Land Rights, Foreclosures, and Blight

 

The stretch of Martin Luther King Way running from West Grand Avenue to 580 Freeway lies within one of Oakland’s deadliest neighborhoods, appropriately nicknamed “Ghost Town” by the local residents. Homeless encampments populate the long dark stretches under the freeway overpasses. Drugs and alcohol are rampant. Dotted with liquors store and abandoned buildings, the neighborhood accumulates the more litter than the majority of the city. Nearby San Pablo Ave is a haven for prostitution.

Against this backdrop sit a large number of foreclosed properties, which have led to a large amount of vacant and abandoned homes, which have in turn led to blight, which, also in turn, leads to squatting, drug use, and drug-related crime. In areas such as GhostTown, banks who own the titles to foreclosed homes routinely remain unaccountable for blight on those properties. Until recently, there has been little effort to collect the as-much-as $1,000-a-day fines banks are liable for in these cases. Meanwhile, the city department responsible for enforcing such fines, Building Services, has been implicated in nepotism, corruption, contract-fixing, and dereliction of duty, to the point where the City Administrator’s office is undertaking a complete revamp of the under-performing department (which generates as much as $20 million in annual revenue for the City of Oakland, according to the East Bay Express).

Not only has Oakland been hit harder than most by the national foreclosure crisis, but much of the city is “underwater” – meaning many homes are worth less now than what people paid for them years ago. Many neighborhoods are suffering from foreclosures and declining property values. Foreclosed, abandoned or vacant properties are magnets for blight and blight-related crimes such as vandalism or drug use, which drag down property values and the quality of life index even lower.

The foreclosure crisis has come about in large part because predatory lenders have targeted the poor, the elderly, and non-English speaking homeowners – many of them people of color. Foreclosures have hastened gentrification by displacing current Oakland residents – both home owners and renters (who are often evicted with little to no advance notice) – none more so than African Americans, whose population has dropped significantly over the past decade. This is a shame, since the African American contribution to Oakland’s culture is largely responsible for its uniqueness among America’s major cities.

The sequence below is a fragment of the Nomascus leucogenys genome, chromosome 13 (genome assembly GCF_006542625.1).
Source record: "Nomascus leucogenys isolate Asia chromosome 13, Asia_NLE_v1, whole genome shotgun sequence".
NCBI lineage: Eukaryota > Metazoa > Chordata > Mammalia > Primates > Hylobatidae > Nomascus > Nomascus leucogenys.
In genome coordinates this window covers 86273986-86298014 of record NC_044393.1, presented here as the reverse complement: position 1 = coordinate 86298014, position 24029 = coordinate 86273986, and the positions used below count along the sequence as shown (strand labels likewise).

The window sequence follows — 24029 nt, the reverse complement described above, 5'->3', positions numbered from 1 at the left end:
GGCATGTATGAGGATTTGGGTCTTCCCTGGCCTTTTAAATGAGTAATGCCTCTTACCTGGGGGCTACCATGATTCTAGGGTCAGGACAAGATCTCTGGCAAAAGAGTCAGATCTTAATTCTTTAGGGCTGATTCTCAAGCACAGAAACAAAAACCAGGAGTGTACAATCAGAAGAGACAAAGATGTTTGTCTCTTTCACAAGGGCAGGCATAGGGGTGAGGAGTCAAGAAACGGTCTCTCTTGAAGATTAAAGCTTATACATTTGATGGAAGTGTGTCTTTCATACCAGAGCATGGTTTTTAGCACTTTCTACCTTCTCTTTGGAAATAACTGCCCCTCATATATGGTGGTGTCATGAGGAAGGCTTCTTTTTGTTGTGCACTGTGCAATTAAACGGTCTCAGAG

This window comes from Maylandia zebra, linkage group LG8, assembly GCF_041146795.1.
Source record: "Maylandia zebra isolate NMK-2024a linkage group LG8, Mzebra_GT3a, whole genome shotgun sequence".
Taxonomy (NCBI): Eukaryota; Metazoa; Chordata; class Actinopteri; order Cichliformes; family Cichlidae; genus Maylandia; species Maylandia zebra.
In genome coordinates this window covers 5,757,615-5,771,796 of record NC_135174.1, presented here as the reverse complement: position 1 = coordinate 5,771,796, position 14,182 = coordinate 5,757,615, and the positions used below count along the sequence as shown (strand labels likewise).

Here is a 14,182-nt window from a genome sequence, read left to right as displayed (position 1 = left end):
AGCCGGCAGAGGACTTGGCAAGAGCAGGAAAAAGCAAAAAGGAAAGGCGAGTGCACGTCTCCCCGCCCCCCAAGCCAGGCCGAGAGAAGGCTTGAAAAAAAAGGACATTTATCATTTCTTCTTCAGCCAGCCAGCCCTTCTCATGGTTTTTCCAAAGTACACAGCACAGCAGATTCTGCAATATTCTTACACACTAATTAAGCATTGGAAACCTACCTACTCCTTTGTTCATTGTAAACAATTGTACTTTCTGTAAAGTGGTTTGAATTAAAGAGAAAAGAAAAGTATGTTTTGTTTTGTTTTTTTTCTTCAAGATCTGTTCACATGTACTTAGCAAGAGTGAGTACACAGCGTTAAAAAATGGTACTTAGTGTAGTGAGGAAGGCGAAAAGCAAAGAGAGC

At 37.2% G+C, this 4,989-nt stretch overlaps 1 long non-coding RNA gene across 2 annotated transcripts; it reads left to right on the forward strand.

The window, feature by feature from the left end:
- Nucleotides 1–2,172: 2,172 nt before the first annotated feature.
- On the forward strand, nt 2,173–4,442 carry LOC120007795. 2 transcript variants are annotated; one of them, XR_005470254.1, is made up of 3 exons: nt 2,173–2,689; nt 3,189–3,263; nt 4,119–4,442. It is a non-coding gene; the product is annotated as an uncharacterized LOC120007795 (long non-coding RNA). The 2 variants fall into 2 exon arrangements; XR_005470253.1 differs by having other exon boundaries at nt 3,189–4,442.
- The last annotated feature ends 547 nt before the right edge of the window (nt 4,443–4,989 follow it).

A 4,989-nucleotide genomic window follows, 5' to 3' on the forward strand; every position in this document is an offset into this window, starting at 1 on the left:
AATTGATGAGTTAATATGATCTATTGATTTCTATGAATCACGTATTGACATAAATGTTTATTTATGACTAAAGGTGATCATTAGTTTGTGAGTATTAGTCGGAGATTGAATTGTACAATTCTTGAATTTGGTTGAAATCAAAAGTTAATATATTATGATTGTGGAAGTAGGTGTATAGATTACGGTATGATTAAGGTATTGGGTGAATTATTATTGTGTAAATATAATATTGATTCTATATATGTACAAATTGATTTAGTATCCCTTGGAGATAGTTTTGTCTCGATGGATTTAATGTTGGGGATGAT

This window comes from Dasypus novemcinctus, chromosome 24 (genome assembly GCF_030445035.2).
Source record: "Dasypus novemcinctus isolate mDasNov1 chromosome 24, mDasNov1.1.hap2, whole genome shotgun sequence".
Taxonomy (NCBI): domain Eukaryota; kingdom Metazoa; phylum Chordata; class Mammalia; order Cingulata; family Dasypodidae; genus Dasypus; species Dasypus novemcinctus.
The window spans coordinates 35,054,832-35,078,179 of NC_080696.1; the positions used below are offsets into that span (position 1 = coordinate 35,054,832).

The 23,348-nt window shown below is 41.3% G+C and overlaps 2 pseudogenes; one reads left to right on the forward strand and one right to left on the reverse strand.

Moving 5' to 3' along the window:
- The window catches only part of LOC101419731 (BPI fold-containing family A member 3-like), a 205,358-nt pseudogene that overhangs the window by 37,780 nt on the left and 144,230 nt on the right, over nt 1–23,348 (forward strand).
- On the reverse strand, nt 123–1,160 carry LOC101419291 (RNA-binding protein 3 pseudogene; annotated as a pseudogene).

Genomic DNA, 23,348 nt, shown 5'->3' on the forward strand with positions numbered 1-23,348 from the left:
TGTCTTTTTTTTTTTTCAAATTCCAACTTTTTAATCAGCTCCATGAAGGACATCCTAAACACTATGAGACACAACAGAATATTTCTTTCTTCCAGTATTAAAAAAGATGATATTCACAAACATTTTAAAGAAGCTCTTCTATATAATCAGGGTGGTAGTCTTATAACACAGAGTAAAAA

Over the past five years, as the housing situation has gotten worse every year, CRP has worked in many of the neighborhoods most affected by foreclosures, including low-income areas of West and East Oakland, and the Fruitvale District. We believe these communities deserve to have dignity and not be victimized by greedy bankers, unfriendly regulations, and confusing legal statues which fall short of holding predatory lenders accountable for their actions.

CRP has made numerous efforts to improve the quality of life in the neighborhood for local residents. In 2010, the collective painted 5 murals, picked up trash, and named the area, centered on 25th and MLK, the Martin Luther King Cultural Corridor. In fall 2011, a plan was made to do a more comprehensive project, painting new works on the wood fence in a vacant lot suffering from extreme symptoms of urban blight, followed by a volunteer clean-up.

How extreme? The trash piled behind the building dwarfed the litter in the front. Vandals had struck a newly painted, yet still boarded up house, with bubble letters that reached over the windows. The entire lot was strewn with garbage ranging from moldy couches to fast food packaging. Local dope fiends gathered in the clutter to smoke their rocks out of sight during daylight hours. Amidst the rubble, a soggy abatement notice from the city of Oakland partially protruded limply from a pile near the fence.

CRP artists worked for several days on a mural upholding people’s land rights which drew a connection between the national foreclosure crisis and gentrification already beginning to creep through West Oakland.

Shortly before completing the mural, the artists were visited by two police officers. The owner of the fence complained, even though the mural faced the abandoned lot and not the man’s property; The muralists were ordered to paint over the mural in the morning or face arrest. Yet nothing would be done about the blighted lot, because that was a different owner’s responsibility. The next morning, the artists complied with the request and painted over the mural, leaving a message questioning the city’s abatement strategy in its wake. Ironically, yet predictably, within a day, the buffed wall was struck by graffiti-tagging vandals.

This experience exemplifies the city’s disjointed approach to blight reduction. Artists painting a mural in an abandoned lot to improve the neighborhood are ordered to stop while nothing is done to clean the enormous piles of trash and illegal drug use at the same location. That’s far from the “best practice” standards cities need to uphold.

CRP believes murals should be an integral part of any proactive and effective blight reduction strategy. Public art can help define the identity of the neighborhood and becomes a source of pride for residents. Murals give people something that they want to maintain. Given the proper support, murals can transform a community without pushing out its long-term residents while raising property values as much as 15-20% without the displacement of gentrification. CRP believes in a holistic strategy to abatement which includes surveys, murals, community clean-up, youth development, education, and block parties.
It’s time for a more intelligent, sensible, and effective approach to blight redu

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